My immersion circulator is working again! And the first thing I decided to do was to cook eggs at 63.0 °C for 40, 60, 75, 110 and 155 min and show you the results. If you read my last blog post on Perfect egg yolks or have stumbled across the paper Culinary Biophysics: on the Nature of the 6X°C Egg you may recognize that these times correspond to egg yolks with textures similar to sweetened condensed milk, mayonnaise, honey, cookie icing and Marmite respectively. I used the iso-viscosity graph from the paper mentioned to determine the cooking times as shown below.
The figure shows how cooking times at 63.0 °C are determined to achieve different textures. (The figure is used with kind permission from Springer Science+Business Media: César Vega and Ruben Mercadé-Prieto in Food Biophysics 2011, 6:152-159, Culinary Biophysics: on the Nature of the 6X °C Egg, figure 8, page 158. The legend overlay has been added by me for clarity.)
As the individual eggs reached their cooking times they were held in cold water until the last egg was finished. I then cracked all the eggs and took the pictures below to illustrate the differences in textures. I think the picture speaks for itself. The amazing thing is that the only difference between the eggs is the cooking time!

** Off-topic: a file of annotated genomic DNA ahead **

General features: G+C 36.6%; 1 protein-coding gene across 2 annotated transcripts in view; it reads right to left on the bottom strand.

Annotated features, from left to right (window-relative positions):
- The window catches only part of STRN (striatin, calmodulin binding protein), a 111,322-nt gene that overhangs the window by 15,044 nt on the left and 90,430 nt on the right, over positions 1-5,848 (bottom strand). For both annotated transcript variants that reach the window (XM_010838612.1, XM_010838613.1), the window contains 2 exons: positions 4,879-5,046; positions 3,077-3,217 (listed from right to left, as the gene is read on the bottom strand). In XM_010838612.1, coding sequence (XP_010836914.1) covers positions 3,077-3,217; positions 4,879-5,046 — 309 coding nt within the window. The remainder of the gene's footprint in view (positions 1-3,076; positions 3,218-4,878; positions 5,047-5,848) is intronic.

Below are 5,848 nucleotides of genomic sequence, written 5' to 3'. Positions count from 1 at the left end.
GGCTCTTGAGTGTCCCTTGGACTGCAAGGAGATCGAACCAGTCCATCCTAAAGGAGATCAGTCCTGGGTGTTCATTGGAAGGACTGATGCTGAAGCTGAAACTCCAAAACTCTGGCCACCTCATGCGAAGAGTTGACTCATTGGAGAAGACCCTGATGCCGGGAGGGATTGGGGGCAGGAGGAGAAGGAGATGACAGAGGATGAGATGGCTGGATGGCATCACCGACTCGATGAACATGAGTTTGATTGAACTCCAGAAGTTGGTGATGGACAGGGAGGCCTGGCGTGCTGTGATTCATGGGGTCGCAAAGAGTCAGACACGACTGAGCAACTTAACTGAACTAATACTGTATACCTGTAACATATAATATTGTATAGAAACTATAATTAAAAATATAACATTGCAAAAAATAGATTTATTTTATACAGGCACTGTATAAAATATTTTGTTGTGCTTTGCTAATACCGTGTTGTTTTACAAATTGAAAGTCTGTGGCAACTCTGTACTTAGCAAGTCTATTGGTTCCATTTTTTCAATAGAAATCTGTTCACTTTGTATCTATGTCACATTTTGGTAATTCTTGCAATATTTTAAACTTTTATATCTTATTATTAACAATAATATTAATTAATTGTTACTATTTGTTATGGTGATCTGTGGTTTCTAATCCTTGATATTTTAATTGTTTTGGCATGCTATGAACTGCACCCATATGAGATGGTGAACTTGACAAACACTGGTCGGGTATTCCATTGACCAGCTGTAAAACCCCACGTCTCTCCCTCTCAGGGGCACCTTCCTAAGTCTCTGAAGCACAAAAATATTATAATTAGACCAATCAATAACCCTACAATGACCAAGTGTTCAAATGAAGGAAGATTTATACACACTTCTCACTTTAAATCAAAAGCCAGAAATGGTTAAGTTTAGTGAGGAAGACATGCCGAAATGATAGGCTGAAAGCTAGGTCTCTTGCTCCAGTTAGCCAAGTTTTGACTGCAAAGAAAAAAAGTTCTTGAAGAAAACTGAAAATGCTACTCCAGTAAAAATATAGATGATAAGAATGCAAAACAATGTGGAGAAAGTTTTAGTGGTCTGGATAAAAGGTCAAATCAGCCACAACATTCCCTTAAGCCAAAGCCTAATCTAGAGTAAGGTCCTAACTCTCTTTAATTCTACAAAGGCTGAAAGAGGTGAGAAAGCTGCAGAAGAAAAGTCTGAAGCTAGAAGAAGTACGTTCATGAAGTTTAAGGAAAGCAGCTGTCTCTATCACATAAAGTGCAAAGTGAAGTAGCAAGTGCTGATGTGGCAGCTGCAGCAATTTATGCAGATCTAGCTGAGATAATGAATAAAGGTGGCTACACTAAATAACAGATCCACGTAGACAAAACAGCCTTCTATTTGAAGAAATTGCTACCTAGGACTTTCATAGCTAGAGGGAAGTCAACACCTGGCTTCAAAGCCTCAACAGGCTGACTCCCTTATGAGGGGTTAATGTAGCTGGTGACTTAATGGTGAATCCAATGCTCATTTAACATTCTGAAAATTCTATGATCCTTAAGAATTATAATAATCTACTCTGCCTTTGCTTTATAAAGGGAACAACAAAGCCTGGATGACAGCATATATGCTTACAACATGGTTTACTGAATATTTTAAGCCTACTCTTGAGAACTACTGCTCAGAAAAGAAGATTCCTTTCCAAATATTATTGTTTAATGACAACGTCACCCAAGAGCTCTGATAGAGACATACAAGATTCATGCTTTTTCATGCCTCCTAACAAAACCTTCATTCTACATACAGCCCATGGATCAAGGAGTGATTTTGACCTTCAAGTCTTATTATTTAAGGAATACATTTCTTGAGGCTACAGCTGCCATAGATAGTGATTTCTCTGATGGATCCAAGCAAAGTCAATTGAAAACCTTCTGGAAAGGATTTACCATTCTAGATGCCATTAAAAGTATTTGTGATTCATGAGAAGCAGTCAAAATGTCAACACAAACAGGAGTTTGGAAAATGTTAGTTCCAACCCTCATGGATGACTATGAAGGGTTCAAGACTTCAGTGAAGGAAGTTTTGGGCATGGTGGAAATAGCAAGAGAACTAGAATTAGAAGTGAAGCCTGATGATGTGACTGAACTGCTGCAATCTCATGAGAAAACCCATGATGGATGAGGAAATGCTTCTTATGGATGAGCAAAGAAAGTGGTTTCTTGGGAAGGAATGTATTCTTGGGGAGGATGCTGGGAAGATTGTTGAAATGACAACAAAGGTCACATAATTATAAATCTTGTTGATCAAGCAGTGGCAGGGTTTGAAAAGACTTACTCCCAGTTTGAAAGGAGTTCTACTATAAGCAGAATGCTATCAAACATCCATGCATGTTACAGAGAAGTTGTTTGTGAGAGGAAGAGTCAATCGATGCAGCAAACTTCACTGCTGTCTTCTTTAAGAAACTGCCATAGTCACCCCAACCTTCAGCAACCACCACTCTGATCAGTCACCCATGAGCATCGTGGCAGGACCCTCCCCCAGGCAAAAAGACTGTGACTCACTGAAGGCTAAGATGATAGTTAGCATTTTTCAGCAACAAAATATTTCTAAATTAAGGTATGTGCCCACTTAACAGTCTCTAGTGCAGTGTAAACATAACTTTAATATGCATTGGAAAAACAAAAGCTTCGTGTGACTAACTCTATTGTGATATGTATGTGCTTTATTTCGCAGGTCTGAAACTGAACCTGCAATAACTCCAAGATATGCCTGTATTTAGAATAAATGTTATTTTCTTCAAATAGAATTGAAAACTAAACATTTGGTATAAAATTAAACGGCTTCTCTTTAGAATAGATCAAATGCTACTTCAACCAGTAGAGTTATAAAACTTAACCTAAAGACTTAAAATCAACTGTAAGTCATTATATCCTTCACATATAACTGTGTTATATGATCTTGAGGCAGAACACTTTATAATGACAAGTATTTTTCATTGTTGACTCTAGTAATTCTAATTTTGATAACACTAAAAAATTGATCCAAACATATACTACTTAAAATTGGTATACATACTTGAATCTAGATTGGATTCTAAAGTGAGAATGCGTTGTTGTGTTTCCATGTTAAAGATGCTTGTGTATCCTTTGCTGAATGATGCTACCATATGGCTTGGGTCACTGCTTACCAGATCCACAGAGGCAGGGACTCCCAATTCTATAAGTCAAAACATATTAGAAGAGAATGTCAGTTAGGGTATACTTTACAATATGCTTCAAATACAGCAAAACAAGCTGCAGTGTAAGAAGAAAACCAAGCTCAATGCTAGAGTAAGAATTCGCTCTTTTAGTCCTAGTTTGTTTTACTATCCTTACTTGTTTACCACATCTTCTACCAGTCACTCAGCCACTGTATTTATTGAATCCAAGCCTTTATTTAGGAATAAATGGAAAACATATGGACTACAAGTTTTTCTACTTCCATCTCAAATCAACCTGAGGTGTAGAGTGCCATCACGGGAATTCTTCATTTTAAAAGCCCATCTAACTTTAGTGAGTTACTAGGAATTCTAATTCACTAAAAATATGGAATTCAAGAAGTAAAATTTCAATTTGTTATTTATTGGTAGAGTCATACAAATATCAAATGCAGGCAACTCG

It can be difficult to judge textures properly from still photos, so I also shot a few video clips to illustrate the texture of the 40, 75 and 155 min eggs (by the time I shot the videos the yolks had become more viscous, possibly due to cooling and/or evaporation). The texture ofthe 155 min egg yolk was perhaps the most fascinating with a tremendous plasticity. There must be some exciting culinary uses for this!
If an egg is to be served by itself one will typically also want to set the white. There was a question about this to my previous post, and a reader even tried with 2 min pre- or post-boil. Without cooling the difference between pre- and post-boil was quite significant as evidenced from the pictures. I did a similar experiment but cooked the eggs at 63.0 °C and opted for a 3 min pre- or post-boil with the small difference that I cooled the egg back to room temperature after/prior to the pre-/post-boil to avoid any interference between the 63 °C and 100 °C treatments. This worked very well and I wasn’t able to detect any difference between the pre- and post-boiled eggs.